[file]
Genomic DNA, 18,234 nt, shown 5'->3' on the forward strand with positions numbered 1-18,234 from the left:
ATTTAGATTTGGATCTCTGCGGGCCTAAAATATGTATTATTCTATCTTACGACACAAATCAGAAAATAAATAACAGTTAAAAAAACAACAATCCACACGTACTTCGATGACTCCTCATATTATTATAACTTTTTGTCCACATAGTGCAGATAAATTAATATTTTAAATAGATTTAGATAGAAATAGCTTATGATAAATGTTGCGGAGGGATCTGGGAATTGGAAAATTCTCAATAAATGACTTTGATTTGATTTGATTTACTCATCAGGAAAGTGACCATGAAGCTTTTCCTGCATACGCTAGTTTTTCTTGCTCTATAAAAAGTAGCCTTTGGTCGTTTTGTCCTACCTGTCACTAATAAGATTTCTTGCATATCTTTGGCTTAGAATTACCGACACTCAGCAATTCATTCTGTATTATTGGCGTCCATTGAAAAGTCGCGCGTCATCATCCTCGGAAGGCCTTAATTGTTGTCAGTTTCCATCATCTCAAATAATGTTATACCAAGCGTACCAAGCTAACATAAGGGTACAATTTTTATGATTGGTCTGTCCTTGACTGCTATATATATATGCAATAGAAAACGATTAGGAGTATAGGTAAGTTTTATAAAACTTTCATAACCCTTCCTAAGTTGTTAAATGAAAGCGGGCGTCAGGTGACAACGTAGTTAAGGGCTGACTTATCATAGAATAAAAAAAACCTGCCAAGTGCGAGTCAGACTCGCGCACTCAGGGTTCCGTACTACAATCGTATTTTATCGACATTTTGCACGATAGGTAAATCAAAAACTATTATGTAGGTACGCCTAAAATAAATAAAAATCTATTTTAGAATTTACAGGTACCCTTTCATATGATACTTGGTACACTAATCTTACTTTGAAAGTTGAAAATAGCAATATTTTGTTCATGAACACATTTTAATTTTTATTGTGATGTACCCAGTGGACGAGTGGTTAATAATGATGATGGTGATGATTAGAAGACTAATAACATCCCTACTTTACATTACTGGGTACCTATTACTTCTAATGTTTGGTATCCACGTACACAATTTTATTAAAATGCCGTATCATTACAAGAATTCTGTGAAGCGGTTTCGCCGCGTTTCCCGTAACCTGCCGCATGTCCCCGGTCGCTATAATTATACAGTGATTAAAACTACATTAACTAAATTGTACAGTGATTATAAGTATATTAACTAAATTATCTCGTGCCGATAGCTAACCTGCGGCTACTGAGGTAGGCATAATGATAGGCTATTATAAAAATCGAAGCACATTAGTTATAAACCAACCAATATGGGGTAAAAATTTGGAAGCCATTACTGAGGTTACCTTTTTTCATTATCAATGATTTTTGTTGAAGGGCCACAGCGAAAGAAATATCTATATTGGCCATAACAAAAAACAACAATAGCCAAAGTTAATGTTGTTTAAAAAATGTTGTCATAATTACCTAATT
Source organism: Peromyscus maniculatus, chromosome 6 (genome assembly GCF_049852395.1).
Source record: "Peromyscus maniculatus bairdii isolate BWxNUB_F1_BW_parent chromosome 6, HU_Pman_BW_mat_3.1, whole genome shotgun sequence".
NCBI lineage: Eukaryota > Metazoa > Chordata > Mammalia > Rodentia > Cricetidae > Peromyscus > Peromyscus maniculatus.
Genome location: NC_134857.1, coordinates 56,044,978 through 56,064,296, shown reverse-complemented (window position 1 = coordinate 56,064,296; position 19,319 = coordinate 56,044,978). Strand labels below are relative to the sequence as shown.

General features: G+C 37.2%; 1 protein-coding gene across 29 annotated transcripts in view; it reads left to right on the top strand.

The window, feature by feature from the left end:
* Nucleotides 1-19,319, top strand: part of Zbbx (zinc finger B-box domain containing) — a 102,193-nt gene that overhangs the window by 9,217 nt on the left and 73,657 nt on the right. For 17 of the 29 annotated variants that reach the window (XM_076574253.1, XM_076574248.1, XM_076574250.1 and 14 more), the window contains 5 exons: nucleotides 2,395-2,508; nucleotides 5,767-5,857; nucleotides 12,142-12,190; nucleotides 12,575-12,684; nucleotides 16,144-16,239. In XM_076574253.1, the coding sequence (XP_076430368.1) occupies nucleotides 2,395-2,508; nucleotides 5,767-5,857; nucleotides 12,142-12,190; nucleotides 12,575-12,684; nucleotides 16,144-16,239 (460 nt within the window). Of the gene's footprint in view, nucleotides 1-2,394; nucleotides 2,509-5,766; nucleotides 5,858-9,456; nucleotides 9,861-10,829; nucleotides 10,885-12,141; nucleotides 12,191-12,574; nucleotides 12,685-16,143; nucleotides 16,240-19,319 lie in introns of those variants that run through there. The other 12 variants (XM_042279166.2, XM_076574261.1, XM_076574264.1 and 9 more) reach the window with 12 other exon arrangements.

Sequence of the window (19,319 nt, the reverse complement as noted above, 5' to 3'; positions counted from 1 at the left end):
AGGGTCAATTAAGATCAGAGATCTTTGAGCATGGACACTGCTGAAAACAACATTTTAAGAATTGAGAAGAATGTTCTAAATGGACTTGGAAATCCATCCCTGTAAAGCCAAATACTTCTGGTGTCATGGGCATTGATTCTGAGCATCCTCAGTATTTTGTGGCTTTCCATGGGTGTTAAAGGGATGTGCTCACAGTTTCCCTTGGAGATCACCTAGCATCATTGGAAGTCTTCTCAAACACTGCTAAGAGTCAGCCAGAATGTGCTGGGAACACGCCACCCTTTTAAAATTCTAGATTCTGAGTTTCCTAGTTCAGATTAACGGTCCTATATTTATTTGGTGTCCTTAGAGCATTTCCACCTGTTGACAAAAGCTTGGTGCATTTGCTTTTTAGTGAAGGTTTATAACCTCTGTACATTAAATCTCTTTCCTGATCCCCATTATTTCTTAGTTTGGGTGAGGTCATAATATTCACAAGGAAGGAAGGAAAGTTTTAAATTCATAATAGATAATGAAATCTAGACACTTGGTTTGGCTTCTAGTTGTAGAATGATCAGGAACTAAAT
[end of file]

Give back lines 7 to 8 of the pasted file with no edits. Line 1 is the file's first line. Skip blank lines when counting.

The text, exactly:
General features: G+C 37.2%; 1 protein-coding gene across 29 annotated transcripts in view; it reads left to right on the top strand.

The window, feature by feature from the left end: